For the first time, AI is being used by the Royal Navy at sea as part of Exercise Formidable Shield, which is currently taking place off the coast of Scotland.
This Operational Experiment on the Type 45 Destroyer (HMS Dragon) and Type 23 Frigate (HMS Lancaster), is using the AI applications, Startle and Sycoiea, which were tested against a supersonic missile threat.
As outlined in the recent Defence Command Paper, the Ministry of Defence is committed to investing in AI and increased automation to transform capabilities as the Armed Forces adapt to meet future threats, which will be supported by the £24bn uplift in defence spending over the next four years.
As part of the Above Water Systems programme, led by Defence Science and Technology Laboratory (Dstl) scientists, AI is being used to improve the early detection of lethal threat, accelerates engagement timelines and provides Royal Navy Commanders with a rapid hazard assessment to select the optimum weapon or measure to counter and destroy the target.
"Dstl has invested heavily in the systems that are installed at the moment, but it’s imperative that we continue to invest to make sure that the Royal Navy remains relevant now and in the future," explained Dstl’s Programme Manager, Alasdair Gilchrist MBE. "Being able to bring AI onto the ships is a massive achievement, and while we can prove the AI works in the labs, actually getting Navy personnel hands on is brilliant."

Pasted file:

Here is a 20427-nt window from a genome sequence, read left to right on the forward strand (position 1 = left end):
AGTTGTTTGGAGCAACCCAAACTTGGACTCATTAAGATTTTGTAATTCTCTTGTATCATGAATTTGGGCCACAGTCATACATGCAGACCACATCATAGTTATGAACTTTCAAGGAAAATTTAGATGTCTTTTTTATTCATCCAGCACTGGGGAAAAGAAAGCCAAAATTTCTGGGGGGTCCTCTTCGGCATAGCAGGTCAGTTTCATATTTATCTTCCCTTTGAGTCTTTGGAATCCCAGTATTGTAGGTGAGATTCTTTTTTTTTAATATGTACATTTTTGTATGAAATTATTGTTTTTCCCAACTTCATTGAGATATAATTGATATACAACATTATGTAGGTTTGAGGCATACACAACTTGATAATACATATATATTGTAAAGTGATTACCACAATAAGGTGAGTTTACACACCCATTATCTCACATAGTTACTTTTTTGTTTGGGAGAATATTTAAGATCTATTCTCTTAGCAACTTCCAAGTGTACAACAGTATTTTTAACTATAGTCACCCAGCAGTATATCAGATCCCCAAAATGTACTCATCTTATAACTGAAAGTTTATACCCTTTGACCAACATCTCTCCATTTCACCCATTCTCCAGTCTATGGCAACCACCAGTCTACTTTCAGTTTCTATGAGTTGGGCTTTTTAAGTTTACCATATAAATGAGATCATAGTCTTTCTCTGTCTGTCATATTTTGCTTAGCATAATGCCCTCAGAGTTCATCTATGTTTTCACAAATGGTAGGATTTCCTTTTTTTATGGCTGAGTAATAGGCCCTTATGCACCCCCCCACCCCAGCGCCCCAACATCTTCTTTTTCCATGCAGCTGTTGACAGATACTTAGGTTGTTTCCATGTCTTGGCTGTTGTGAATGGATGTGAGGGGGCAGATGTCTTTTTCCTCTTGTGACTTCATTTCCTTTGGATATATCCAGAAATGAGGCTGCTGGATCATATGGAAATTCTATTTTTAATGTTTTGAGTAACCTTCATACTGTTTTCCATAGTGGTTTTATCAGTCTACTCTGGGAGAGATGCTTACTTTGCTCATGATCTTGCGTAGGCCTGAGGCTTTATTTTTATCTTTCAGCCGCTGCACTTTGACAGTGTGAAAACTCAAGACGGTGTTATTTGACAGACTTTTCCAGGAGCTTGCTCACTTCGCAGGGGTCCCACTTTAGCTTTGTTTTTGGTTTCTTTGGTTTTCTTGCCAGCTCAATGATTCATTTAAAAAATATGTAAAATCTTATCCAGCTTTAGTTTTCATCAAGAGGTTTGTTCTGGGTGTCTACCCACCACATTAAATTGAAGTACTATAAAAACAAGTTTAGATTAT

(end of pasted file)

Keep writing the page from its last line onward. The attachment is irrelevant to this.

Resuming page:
Dstl has worked closely with industry partners Roke (Startle App), CGI (Sycoiea App) and BAE Systems to ensure the new AI-based applications work alongside existing radar and combat management systems.
The Startle AI system is designed to help ease the load on sailors monitoring the ‘Air Picture’ in the Operations Room, providing live recommendations and alerts. The Sycoiea system builds upon this with Threat Evaluation and Weapon assignment identifying the nearest threat and how best to deal with it.